Brexit is looming on the European Parliament. A few days ago the EP’s research service published a simulation showing how the Parliament changes on 1 February 2020, the day EU shrinks to 27 member states.
The main consequence for the delicate balance in the fragmented Parliament is the end of the minimal centre-left majority in the EP. The S&D-RE-Greens-GUE majority in the Parliament of 751 MEPs is just 376. Now in the re-calibrated Parliament this majority shrinks to a minority of 351 out of 705 MEPs.
It may not matter as much to the daily politics of the European Parliament as majorities are formed on ad hoc basis between the seven political groups. But the tiny centre-left majority was clearly in the back on the minds of the European decision makers over the past months: from the election of Mr Sassoli as the Parliament’s president and re-election of Emily O’Reilly as European Ombudsman to the EPP’s internal sentiment that the “left” had an alternative to the “grand coalition” and hence could be outvoted. Also, the cordon sanitaire against the PiS politicians was possible mainly because of the left-wing pressure.
Now the S&D is no longer in the driving seat choosing the majorities in the Strasbourg hemicycle. The “grand coalition” behind the von der Leyen Commission remains dominant and the three elements of it, EPP, S&D and Renew Europe, have no more reasons to double-guess their coalition partners.
Unless new developments, naturally, take place. In the next weeks or months the probable departure of the Fidesz MEPs from the EPP and their potential alliance with the ECR would bring new dynamics on the right-side of the Parliament.
Fidesz has 12 MEPs and the 13th Hungarian EPP MEP is György Hölvényi, a member of the Christian Democratic People’s Party, a satellite party of Fidesz. Hence there is a slim chance for Mr Hölvényi to remain in the EPP.
Still, 12 or 13 Hungarians is a major force. Hungarians joining the ECR (62 MEPs post-Brexit) would push the group’s size above the Greens (66 MEPs post-Brexit) putting the new ECR on a virtual parity with the Salvini-Le Pen group Identity and Democracy (ID, 76 MEPs post-Brexit).
This could be the new dynamics interesting to watch: between the EPP (187 MEPs post-Brexit, 174 without Fidesz), ECR and ID, as the border lines between the three groups are not set in stone. Not too long time ago Alternative for Germany (now an important member of ID) collaborated with ECR and Law and Justice tested waters to join the EPP. Between ID and ECR there is a competition for who is the “opposition” to the European mainstream. Inclusion of Fidesz into ECR provides this group a new momentum.
A year ago the main fear of pro-European forces was an influx into the Parliament of anti-Europeans who would dominate the landscape. This has not happened, but a tactical alliance between Fidesz, ECR and ID would bring them to over 150 MEPs. Such a united front of the “opposition” remains and will remain for the rest of the term a nightmare for many of the pro-European MEPs.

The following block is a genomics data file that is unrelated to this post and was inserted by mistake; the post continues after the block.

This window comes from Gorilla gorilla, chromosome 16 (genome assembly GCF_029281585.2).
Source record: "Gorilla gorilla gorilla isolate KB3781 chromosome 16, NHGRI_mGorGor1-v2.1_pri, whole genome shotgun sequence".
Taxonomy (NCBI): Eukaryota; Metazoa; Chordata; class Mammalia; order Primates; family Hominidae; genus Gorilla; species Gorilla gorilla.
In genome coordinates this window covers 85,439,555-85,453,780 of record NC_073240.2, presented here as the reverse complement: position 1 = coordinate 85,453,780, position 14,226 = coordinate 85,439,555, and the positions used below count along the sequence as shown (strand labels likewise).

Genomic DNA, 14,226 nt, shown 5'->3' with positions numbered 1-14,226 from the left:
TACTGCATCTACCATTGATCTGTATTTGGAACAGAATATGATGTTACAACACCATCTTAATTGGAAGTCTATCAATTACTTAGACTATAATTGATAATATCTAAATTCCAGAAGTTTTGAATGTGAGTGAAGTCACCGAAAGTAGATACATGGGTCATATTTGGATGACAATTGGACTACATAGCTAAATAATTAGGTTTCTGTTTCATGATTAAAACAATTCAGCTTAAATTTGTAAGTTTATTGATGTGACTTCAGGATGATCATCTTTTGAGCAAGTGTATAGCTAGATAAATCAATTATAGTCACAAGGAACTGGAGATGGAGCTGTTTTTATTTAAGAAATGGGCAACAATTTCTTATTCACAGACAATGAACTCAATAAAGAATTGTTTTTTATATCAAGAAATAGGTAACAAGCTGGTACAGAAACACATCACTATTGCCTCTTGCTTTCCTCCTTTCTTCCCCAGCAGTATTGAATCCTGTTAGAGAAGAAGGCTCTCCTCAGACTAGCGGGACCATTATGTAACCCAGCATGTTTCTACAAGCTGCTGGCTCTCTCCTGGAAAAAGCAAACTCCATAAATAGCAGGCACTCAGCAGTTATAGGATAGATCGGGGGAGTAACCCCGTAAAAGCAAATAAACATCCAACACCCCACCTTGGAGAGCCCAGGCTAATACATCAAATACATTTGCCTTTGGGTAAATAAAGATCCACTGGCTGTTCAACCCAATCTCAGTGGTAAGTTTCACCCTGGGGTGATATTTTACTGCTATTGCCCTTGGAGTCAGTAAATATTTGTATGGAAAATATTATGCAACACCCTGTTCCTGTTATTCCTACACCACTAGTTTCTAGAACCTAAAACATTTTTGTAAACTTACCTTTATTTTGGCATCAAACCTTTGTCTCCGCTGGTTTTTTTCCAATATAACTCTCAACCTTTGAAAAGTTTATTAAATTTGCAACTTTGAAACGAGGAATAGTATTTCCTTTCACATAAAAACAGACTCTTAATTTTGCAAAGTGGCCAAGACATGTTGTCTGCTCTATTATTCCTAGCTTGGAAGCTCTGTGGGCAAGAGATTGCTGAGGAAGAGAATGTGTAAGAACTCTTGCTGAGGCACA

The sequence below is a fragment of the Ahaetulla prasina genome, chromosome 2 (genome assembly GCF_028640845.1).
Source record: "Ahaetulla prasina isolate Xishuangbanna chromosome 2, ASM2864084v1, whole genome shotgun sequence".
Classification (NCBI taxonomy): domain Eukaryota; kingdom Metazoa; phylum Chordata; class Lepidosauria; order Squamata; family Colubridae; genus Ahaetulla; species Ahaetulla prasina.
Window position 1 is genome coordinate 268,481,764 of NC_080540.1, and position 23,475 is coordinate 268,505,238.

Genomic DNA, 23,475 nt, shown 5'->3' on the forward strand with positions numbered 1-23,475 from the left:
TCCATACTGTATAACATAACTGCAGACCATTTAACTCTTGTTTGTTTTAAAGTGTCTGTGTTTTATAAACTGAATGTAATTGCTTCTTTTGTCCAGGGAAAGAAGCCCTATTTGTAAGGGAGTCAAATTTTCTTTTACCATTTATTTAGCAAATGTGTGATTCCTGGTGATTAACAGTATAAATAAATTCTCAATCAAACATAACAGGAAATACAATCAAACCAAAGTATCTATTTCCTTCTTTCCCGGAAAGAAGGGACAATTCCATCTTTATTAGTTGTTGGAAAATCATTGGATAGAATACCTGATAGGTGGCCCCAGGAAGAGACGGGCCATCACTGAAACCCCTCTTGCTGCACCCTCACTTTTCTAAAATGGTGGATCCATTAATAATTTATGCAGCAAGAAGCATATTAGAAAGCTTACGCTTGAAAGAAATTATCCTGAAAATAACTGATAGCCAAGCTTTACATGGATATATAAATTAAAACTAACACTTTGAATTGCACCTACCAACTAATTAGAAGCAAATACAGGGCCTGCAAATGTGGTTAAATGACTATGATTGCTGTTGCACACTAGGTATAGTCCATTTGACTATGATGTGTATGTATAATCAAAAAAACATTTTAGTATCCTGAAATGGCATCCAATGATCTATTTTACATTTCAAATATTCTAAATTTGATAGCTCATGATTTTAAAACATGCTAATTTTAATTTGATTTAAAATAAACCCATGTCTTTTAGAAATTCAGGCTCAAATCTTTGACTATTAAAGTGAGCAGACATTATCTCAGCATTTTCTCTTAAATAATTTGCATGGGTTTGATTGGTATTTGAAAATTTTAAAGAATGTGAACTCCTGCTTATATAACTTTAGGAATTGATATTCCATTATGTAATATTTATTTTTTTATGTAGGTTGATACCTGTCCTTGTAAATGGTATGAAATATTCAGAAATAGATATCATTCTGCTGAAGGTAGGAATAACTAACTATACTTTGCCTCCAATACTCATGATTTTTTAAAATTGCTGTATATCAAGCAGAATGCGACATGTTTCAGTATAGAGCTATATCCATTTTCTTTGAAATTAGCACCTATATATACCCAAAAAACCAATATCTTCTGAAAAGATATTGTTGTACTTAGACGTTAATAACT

Today there were hearings in the European Parliament. Extra hearings following the rejection of the initial candidates for Commissioners from Romania, Hungary and France.
The replacement candidates who did well are the two: Adina-Ioana Vălean of Romania, who is scheduled to be the Commissioner for transport, and Thierry Breton of France, who will be responsible for the internal market. All provided the von der Leyen Commission gets a green light from the European Parliament.
The Breton’s acceptance is a turn-around of the Social-Democrats. Clearly the new President’s magic worked out well with the left-wingers. Yesterday President von der Leyen announced re-branding some of the portfolios in her College:
protecting our European Way of Life is changed to promoting our European Way of Life
the jobs portfolio will include social rights
fisheries to be added to the environment and the oceans
Well played, Ms Ursula.
Still, there is a problem with the Hungarian candidate. Olivér Várhelyi is invited back to communicate with the foreign affairs committee (AFET). By Monday we shall know if there is another meeting necessary. First, Mr Várhelyi is asked to provide written answers.
Apparently, as Politico reports, Mr Várhelyi problems was to convince his interlocutors that he will be independent from the national governments. In particular, one was worrisome: Budapest.
The last missing puzzle is the British Commissioner. The British PermRep, or Ambassador to the EU, has sent a letter last night (13 November) saying that London will not send a Commissioner before the elections in the UK. The vote is scheduled for 12 December.
Can the Commission be voted without the British Commissioner? That’s the question without an answer for the moment. Clearly the lawyers at the Berlaymont have something to work on in the upcoming days.
For the von der Leyen Commission to take office, the entire College needs to be approved by the Parliament. This vote is now tentatively scheduled for the last week of November.
Janusz Wojciechowski will be Ursula’s von der Leyen’s Commissioner for Agriculture, after all.
The Agricultural Committee of the European Parliament just heard the Polish politician for the second time today. After the second hearing was held with Mr Wojciechowski speaking at ease in his native language, the coordinators unanimously agreed to give him a green light.
The EPP coordinator Herbert Dorfmann said after the hearing: “he was much more committed. He was much more prepared. […] It was a completely different performance”.